Last week, I did an audio interview with Angela Raspass, an Australia-based entrepreneur and the host for the 2015 Second Act Success Summit. I am one of 16 speakers for this year’s summit, an online event for women seeking to start a new life journey.
Among Angela’s questions was this one: What does the second act concept mean to you?
To me, a second act is something you do later in life after years spent on something else. Unlike some first careers, the second go-around isn’t about meeting someone else’s expectations or going to work just to earn a paycheck. It’s about dedicating yourself to an endeavor that brings gratification and a sense of purpose.
For the late bloomer whose second-act aspiration is to become an entrepreneur, here’s the big question: How do you create a business that provides personal fulfillment and profits?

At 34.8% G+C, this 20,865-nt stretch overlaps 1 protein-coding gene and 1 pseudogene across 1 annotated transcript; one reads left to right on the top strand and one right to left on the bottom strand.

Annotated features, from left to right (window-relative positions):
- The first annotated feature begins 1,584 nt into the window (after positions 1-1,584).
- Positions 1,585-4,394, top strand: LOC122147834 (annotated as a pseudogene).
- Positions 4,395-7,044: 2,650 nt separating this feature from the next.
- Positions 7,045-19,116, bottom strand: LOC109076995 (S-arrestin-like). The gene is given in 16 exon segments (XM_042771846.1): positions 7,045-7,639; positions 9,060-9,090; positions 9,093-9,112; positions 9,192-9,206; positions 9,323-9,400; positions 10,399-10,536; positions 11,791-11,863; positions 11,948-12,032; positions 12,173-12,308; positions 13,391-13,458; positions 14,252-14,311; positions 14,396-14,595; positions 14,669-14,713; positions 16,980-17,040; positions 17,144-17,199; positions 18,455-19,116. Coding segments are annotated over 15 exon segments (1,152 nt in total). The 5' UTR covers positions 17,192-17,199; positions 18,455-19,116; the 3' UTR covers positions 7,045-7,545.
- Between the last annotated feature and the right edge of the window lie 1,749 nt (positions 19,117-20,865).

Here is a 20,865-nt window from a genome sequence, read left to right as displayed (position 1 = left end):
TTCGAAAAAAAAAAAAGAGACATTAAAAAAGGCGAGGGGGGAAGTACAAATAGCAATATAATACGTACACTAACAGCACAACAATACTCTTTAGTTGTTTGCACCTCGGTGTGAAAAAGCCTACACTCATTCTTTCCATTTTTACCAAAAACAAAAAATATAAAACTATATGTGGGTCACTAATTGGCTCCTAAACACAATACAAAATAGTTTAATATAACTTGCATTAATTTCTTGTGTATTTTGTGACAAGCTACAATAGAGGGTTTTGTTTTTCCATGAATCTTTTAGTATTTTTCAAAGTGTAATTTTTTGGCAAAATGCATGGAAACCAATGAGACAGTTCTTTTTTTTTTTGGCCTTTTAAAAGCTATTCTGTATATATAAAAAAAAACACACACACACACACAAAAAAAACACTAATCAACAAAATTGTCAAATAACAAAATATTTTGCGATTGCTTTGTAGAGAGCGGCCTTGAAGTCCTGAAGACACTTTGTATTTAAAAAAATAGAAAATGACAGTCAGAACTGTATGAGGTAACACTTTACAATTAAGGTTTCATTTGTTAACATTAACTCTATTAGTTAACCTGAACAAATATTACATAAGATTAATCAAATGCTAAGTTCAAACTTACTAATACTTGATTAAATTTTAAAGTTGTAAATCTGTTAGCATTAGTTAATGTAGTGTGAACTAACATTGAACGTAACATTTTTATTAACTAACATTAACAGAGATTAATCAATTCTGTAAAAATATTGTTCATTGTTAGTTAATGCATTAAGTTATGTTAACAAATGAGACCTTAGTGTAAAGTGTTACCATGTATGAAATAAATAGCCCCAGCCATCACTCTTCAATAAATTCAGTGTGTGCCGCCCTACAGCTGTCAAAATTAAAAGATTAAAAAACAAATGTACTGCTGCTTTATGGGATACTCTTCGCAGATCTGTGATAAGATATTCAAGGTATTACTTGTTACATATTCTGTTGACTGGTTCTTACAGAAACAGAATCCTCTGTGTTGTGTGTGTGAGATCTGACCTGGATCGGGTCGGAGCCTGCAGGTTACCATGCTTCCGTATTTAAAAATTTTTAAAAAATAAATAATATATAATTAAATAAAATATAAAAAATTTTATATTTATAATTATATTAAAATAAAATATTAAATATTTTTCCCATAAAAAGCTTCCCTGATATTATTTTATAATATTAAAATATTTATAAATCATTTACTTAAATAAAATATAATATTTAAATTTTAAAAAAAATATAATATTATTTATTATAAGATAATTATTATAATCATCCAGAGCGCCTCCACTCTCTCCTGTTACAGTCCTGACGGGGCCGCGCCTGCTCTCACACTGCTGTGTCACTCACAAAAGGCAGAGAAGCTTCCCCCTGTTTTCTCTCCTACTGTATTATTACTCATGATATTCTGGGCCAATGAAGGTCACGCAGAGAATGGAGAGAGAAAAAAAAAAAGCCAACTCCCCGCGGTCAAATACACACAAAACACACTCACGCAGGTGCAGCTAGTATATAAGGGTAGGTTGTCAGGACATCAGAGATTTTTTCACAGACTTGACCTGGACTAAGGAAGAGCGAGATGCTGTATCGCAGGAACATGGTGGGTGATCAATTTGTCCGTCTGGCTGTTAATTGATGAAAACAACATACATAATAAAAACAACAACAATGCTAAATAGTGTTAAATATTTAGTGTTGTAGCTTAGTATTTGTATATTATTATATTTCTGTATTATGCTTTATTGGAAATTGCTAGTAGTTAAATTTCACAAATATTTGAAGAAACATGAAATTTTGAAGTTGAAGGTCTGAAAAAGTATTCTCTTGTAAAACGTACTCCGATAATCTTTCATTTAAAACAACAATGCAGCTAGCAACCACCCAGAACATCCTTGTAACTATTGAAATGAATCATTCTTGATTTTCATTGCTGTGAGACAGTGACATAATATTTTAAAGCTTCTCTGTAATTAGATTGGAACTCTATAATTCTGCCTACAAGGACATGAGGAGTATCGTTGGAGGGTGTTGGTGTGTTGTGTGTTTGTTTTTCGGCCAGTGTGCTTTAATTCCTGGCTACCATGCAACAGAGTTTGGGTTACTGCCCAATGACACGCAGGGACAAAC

Thorough research is needed to find an answer. So is self-introspection and an understanding of what matters to you. Here are six places to start looking for your business idea:
1) A vexing problem in your life – Ever wished that one of your everyday products worked better? Grace Welch, a mother of four, invented the Patemm diaper changing pad after she became frustrated with the traditional pad she was using to change her baby.
2) A personal cause – John D’Eri, whose youngest son is autistic, opened the Rising Tide Car Wash with his older son, Tom, to help people with autism find employment.
3) Your hobbies – John Olson turned his pastime of carving stone fountains into Graystone Industries, a pond and fountain supplies distributor/retailer.
4) Your skills – An aptitude for accounting, tutoring or organizing can lead to a business. Just be sure to choose a service you enjoy providing so you don’t find yourself in a rut.
5) Your network – Consider a brainstorming session with friends, family, a personal coach and/or professional contacts. Giorgio Armani’s success might not have happened if his partner hadn’t seen his gift for fashion design.
6) A childhood dream – At age five, Rory Kelly longed to drive a shiny, elegant limousine. That dream became a reality when he founded Prestige Limousine in his late 40s.
Speaking of Rory, here’s his motto: “Be profitable and have fun doing it.” Why not go for a second act that lets you do the same?